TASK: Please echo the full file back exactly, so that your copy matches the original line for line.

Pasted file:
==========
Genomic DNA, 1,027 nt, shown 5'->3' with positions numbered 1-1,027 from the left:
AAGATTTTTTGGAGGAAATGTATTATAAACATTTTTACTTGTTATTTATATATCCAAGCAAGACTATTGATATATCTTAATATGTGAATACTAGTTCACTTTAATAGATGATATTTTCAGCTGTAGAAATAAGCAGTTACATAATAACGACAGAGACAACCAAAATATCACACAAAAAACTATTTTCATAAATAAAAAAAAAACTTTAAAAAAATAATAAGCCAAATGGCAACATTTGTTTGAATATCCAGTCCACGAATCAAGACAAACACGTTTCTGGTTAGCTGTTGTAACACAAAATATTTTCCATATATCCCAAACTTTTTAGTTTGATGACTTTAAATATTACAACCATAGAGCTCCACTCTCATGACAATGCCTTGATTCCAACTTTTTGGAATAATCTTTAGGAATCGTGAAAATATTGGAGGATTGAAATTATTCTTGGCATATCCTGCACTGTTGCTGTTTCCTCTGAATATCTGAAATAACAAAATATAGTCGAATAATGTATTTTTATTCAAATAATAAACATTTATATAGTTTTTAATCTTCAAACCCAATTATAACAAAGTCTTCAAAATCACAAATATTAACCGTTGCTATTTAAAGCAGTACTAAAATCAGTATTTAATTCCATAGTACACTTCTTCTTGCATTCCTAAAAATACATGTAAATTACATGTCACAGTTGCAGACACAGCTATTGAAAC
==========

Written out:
Genomic DNA, 1,027 nt, shown 5'->3' with positions numbered 1-1,027 from the left:
AAGATTTTTTGGAGGAAATGTATTATAAACATTTTTACTTGTTATTTATATATCCAAGCAAGACTATTGATATATCTTAATATGTGAATACTAGTTCACTTTAATAGATGATATTTTCAGCTGTAGAAATAAGCAGTTACATAATAACGACAGAGACAACCAAAATATCACACAAAAAACTATTTTCATAAATAAAAAAAAAACTTTAAAAAAATAATAAGCCAAATGGCAACATTTGTTTGAATATCCAGTCCACGAATCAAGACAAACACGTTTCTGGTTAGCTGTTGTAACACAAAATATTTTCCATATATCCCAAACTTTTTAGTTTGATGACTTTAAATATTACAACCATAGAGCTCCACTCTCATGACAATGCCTTGATTCCAACTTTTTGGAATAATCTTTAGGAATCGTGAAAATATTGGAGGATTGAAATTATTCTTGGCATATCCTGCACTGTTGCTGTTTCCTCTGAATATCTGAAATAACAAAATATAGTCGAATAATGTATTTTTATTCAAATAATAAACATTTATATAGTTTTTAATCTTCAAACCCAATTATAACAAAGTCTTCAAAATCACAAATATTAACCGTTGCTATTTAAAGCAGTACTAAAATCAGTATTTAATTCCATAGTACACTTCTTCTTGCATTCCTAAAAATACATGTAAATTACATGTCACAGTTGCAGACACAGCTATTGAAAC